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Attorney General Dominic Grieve has cautioned against journalists assuming that they are free to report what is said in parliament without fear of bring prosecuted.
Speaking at City University, London, Grieve said “it is still an open question as to whether something said in parliament in breach of a court order may be repeated in the press.”
He explained that journalists are protected by qualified privilege in producing a “a fair and accurate report of proceedings”, but warned that “just because something has been said does not mean it can be repeated out of context”.
He said that the privilege to report parliamentary proceedings does not necessarily extend to all publications that are not published by order of parliament, and that this has “yet to be authoritatively decided but will shortly be considered further by parliament.”
He referred to the case earlier this year in which MPs took advantage of parliamentary privilege to reveal the identities of public figures that were protected by injunctions. Grieve argued that it “ill serves the parliamentary process if court orders are openly flouted for no good reason”.
He also criticised the British press for what he saw as irresponsible reporting. Citing the tabloids’ coverage of Chris Jefferies, who was wrongly arrested by police investigating the murder of Bristol woman Joanna Yeates, Grieve said the British press had increasingly tested the boundaries of what was acceptable in reporting criminal cases. “At times it appeared to me the press had lost any sense of internal constraint and felt able, indeed entitled, to print what they wished, shielded by the right of ‘freedom of expression’ without any of the concomitant responsibilities,” he said.
He went on to suggest the need for a “moral imperative…to observe common decency when reporting on such cases.”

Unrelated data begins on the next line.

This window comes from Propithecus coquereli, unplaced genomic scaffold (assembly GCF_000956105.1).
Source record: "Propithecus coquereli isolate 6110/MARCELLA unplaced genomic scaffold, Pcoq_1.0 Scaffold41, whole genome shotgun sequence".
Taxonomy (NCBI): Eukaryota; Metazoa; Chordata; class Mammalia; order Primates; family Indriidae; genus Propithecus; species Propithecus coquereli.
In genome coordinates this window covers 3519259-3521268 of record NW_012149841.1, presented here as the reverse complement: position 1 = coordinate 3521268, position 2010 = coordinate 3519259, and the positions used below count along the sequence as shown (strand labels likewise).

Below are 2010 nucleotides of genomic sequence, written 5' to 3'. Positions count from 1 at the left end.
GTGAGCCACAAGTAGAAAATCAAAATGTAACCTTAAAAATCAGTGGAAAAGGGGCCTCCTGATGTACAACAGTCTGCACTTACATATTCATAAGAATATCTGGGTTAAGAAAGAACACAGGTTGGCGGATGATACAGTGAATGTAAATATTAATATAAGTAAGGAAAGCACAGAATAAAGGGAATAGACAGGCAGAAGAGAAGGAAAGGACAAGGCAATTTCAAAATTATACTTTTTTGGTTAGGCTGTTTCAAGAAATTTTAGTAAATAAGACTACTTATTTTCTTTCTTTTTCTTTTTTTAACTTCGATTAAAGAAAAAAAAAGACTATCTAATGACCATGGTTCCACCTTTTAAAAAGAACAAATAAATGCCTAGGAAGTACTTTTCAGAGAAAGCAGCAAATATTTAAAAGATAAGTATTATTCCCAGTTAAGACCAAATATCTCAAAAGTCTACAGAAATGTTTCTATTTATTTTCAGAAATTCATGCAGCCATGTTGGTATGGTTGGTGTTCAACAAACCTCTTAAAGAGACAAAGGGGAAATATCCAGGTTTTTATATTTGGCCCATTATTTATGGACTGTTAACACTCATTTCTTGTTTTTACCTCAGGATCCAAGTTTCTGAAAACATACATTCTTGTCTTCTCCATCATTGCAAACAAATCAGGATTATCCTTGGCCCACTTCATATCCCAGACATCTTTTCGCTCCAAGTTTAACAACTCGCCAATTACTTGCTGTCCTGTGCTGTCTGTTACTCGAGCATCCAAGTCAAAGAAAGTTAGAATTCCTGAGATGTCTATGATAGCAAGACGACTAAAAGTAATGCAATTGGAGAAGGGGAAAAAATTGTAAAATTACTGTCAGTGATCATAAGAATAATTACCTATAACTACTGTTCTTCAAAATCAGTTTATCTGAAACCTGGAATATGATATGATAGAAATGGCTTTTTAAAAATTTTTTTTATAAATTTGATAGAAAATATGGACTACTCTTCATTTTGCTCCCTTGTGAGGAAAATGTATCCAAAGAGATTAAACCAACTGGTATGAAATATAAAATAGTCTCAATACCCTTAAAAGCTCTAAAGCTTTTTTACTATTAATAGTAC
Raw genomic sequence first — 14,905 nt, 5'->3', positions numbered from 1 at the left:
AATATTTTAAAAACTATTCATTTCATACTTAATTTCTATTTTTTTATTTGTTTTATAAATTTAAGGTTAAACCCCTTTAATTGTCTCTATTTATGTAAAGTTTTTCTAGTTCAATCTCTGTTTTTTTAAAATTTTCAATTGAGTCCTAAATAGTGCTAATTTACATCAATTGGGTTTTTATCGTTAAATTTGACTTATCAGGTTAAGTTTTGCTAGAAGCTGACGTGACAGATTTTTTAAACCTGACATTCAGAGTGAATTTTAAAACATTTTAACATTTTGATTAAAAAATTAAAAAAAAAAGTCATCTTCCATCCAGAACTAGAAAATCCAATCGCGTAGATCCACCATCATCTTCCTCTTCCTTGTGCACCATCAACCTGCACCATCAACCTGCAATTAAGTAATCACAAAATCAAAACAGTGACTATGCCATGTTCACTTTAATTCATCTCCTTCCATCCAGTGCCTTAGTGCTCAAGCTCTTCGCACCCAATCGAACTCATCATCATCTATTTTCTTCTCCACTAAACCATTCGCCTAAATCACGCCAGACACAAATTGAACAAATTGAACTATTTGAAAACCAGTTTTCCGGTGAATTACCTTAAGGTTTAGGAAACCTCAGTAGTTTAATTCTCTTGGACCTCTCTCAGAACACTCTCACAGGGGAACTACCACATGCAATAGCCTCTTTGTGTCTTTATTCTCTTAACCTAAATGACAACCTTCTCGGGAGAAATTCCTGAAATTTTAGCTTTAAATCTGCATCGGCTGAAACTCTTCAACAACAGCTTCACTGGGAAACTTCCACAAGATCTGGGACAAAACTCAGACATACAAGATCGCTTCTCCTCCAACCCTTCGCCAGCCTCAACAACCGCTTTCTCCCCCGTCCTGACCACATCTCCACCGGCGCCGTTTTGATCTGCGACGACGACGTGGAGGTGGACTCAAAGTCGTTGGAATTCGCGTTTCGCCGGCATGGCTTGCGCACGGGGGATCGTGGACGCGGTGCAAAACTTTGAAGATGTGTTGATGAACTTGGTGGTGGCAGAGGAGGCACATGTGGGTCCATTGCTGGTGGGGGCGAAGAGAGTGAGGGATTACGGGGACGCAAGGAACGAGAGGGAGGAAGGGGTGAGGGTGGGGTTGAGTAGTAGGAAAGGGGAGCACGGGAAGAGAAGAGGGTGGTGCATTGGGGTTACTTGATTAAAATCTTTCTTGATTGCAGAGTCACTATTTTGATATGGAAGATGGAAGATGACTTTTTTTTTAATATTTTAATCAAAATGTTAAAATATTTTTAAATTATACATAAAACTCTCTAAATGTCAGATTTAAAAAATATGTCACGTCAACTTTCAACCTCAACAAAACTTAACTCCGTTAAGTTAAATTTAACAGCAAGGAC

He added that the Criminal Justice Act 2003, which allowed a defendant’s previous convictions to be given in evidence at a trial, may have exacerbated matters. It is essential, he argued, “that jurors are not contaminated by material which has not been presented to them as evidence — it is only upon the evidence that their verdict must be based.”
He reiterated maintaining the “sanctity” of the jury room, expressing concern that “uncontrolled, such reporting could eventually undermine the jury system”.
He highlighted the “challenge” of the internet, whose inhabitants often feel “unconstrained by the laws of the land.” The belief that, so long as something is published in cyberspace there is no need to respect libel or contempt laws was, he said, “mistaken”.
Grieve reiterated he was a staunch defender of the freedom of the press, and wanted to build a consensus with bodies such as the Press Complaints Commission. He said meetings with the PCC and other media organisations suggested the press would welcome more advisory notices — as issued in the case of Jefferies — which highlight potential problems with coverage.
Grieve said that, although it has been practice to issue advisory notices in only the most extreme of cases, that did not mean that the absence of a notice in a case meant it is “open season”.
Under the Contempt of Court Act 1981, Grieve has this year successfully prosecuted the Sun and the Mirror for its treatment of Jefferies. The papers were fined £18,000 and £50,000 respectively. Grieve is also currently pursuing contempt actions against Sky News and the Spectator.
Marta Cooper is an editorial assistant at Index on Censorship